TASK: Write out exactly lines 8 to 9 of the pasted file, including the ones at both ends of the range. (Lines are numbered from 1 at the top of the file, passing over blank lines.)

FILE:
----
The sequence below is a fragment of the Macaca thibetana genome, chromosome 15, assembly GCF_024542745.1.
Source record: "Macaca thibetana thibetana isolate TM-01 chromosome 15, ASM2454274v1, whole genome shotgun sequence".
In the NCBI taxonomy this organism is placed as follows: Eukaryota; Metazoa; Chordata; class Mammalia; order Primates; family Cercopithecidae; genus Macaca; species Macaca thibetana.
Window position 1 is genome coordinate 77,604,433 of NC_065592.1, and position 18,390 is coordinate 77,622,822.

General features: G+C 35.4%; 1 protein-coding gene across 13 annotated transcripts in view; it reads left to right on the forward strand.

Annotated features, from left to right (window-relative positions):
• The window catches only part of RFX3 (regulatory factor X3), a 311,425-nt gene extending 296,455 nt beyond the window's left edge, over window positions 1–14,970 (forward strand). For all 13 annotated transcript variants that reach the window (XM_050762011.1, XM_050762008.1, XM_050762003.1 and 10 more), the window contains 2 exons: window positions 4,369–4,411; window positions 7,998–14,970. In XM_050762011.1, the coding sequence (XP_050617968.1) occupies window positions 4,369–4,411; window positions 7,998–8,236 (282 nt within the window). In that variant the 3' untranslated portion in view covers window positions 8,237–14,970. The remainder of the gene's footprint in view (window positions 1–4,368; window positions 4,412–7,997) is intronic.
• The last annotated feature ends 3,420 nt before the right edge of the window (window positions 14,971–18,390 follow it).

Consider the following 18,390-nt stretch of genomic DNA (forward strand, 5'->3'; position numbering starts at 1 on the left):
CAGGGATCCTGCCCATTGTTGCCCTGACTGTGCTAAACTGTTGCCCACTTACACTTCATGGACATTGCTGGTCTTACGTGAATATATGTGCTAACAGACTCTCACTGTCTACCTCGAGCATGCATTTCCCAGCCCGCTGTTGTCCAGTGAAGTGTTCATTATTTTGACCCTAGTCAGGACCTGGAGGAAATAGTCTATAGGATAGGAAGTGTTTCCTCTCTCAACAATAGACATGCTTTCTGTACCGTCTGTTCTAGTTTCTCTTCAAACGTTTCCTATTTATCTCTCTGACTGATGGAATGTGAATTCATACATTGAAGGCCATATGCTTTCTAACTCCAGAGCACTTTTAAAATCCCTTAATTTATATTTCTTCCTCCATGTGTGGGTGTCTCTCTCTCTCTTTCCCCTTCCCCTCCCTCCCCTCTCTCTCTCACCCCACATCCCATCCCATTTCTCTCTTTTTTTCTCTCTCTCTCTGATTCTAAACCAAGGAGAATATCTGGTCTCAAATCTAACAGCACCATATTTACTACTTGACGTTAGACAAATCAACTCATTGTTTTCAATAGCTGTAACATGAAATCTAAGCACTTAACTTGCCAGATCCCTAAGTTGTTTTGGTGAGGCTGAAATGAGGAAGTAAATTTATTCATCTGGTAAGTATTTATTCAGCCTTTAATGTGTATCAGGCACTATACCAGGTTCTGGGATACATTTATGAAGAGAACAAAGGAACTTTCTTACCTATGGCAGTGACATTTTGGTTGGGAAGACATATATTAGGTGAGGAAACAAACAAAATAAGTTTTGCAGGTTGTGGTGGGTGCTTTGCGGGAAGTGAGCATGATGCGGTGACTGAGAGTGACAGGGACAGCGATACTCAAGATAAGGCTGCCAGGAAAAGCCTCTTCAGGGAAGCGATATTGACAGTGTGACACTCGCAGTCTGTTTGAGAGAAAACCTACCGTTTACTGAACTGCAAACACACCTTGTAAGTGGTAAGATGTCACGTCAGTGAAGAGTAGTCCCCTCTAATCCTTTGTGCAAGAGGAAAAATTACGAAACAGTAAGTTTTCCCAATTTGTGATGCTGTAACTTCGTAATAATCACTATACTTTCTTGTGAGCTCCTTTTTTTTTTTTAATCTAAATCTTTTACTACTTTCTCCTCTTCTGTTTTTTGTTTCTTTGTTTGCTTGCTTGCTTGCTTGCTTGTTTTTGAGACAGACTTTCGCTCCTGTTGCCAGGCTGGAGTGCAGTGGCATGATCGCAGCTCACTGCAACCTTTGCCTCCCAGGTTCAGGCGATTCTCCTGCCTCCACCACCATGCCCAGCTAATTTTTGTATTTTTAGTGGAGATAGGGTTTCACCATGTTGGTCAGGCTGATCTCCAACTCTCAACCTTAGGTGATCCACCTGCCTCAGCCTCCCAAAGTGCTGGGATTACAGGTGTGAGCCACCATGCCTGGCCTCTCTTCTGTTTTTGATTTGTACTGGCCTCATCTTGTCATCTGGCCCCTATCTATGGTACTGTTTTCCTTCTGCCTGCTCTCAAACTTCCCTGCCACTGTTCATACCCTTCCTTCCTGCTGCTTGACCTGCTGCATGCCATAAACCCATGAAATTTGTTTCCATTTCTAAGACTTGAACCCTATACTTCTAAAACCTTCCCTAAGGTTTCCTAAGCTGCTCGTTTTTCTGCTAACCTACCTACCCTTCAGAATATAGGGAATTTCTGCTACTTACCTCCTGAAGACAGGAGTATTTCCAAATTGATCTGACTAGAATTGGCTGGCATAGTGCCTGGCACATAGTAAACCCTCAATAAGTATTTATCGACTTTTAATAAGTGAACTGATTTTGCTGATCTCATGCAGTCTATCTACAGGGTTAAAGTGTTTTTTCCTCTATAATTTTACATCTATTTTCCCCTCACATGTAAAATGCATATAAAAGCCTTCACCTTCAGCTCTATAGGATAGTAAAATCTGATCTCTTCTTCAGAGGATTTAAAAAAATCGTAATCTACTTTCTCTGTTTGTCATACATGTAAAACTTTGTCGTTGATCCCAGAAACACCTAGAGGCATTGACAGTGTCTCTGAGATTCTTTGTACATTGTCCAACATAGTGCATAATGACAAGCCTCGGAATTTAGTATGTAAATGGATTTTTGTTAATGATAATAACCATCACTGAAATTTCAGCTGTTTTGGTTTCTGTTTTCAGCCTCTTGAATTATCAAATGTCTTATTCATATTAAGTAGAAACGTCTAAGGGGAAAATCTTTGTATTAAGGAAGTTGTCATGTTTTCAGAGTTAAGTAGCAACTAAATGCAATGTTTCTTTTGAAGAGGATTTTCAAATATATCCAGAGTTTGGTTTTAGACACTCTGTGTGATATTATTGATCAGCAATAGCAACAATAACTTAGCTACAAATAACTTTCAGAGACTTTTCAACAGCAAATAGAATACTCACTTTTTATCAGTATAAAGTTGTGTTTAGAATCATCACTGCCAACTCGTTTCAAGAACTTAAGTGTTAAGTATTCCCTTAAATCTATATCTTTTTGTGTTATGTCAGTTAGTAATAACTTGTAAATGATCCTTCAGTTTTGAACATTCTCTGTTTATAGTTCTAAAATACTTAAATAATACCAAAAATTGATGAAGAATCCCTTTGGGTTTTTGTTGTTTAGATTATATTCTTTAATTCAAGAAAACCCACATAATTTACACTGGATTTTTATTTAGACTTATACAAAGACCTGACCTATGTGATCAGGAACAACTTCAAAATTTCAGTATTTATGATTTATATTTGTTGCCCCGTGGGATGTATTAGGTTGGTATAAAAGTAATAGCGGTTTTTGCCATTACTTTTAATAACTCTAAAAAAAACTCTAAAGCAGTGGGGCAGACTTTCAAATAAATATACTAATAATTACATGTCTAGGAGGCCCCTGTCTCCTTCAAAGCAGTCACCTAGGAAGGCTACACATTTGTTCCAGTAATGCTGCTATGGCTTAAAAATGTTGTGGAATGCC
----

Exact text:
• The last annotated feature ends 3,420 nt before the right edge of the window (window positions 14,971–18,390 follow it).

Consider the following 18,390-nt stretch of genomic DNA (forward strand, 5'->3'; position numbering starts at 1 on the left):